World of Royal Palaces and Courtesans Romance in Memory of Light

Memory of Light is a delicate romance between two courtesans, set in the Nawabi-era Lucknow in 18th century India. It takes place in Lucknow in the 18th century, when the city was teeming with musicians, poets, dancers, singers, dancers, and courtesans. In Ruth Vanita’s world of royal palaces and glitzy courts, a courtesan and a female poet fall in love. They are supported by their friends as they carry out their love and life in a clandestine manner.

An author, academic, and staunch advocate of the women’s movement in India, Ruth Vanita has also, with her tremendous understanding of lesbian and gay studies, written about LGBTQ issues in the past. Her previous work, Love’s Rite: Same-Sex Marriage in India and the West (2005), is known to be a significant landmark among the narratives that talk about same-sex relationships.

Her other book, Gender, Sex, and the City: Urdu Rekhti Poetry, is a wonderful exploration of pre-colonial society in India, 1780-1870. This book explores how society back then was more open to pleasure, to play, and to different types of friendships and romantic relationships than colonial and post-colonial Indian societies.

This love story of two women, Memory of Light, comes from Ruth Vanita’s imagination of the pre-colonial world of courtesans and poets. There are also the ups and downs of the relationship between the two ladies, Nafis bai and Chapla bai. Published in 2020, “Memory of Light’ is Ruth Vanita’s first work of fiction that is woven in a way to highlight the unprejudiced perception towards relationships between two women in pre-colonial Indian societies as compared to post-colonial Indian societies.

Ruth Vanita’s imagination and writing are mesmerizing, whether it is the courtesans rehearsing, birds twittering at a distance, or the clinking of anklets of women as they do their household chores. The writing was perfect, down to the minute details.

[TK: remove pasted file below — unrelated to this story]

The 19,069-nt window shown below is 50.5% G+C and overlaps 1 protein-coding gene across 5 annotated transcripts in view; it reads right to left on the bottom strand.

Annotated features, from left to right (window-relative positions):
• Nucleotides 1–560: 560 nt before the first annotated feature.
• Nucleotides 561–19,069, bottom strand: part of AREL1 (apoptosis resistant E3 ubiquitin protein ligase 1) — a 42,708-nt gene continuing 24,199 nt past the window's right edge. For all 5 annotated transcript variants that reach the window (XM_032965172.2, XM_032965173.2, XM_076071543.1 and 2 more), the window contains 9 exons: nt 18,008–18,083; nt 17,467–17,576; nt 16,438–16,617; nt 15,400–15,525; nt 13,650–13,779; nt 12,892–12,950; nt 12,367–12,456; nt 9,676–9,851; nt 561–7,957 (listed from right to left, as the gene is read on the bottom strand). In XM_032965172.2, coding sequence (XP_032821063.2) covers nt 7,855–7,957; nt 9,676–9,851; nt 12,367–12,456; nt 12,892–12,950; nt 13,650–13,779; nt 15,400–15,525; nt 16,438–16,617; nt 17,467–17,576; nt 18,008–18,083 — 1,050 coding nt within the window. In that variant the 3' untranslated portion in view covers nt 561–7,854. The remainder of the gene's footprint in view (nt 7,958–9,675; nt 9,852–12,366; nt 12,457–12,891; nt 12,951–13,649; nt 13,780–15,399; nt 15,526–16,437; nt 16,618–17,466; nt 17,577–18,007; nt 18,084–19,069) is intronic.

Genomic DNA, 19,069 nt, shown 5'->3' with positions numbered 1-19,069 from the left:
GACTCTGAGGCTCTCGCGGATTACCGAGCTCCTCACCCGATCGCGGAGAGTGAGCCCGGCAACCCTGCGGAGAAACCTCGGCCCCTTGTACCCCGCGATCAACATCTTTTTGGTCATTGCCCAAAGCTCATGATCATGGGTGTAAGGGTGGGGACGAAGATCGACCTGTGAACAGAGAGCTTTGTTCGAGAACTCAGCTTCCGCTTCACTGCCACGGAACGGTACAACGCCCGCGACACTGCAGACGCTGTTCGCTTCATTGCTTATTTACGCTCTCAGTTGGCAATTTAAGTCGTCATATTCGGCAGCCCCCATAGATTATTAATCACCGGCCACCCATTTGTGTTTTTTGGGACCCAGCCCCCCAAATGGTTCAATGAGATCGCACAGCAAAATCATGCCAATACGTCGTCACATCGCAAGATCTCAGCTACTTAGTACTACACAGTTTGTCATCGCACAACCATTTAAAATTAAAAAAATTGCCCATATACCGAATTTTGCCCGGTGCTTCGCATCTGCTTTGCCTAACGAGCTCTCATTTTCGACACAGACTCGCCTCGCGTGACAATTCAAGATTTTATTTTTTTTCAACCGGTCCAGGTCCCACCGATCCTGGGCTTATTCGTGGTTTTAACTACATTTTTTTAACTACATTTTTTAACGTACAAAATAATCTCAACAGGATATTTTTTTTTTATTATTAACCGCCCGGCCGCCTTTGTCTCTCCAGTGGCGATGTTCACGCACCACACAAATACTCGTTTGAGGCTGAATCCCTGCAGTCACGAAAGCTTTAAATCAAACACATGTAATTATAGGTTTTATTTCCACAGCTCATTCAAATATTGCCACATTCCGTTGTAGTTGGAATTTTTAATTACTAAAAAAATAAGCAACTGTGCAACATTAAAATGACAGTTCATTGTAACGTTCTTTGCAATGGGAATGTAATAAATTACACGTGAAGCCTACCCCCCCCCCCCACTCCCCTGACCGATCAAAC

The romance between the two courtesans and their relationship is recognized, celebrated, and even facilitated by members of their coterie. Male poets and patrons were also present. Ruth Vanita successfully brings to the imagination a world where same-sex relationships are as “normal” as heterosexual ones, a world where both men and women can choose to be bisexual.

The love story isn’t really about breaking taboos, but rather a glimpse into a time when there was a language and rituals surrounding same-sex romance, at least for the courtesans. It masterfully uses history and delightfully transforms it into a lavish romance about female desire.

With the knowledge of the extensive academic work in the history of same-sex relationships in the subcontinent, her writing adds to the narrative that says there has been greater toleration of same-gender relationships in pre-colonial times. One of the many problematic inheritances of colonization is the “uniformity” in various matters, including sex, and this eventually led to the criminalization of homosexuality.

This love story gives us a look at our own culture, pre-colonial, and various ways to reclaim history. And as processes are being placed to normalize homosexuality in legal spaces, there must be parallel ways to reclaim and normalize homosexuality in literature and cinema too!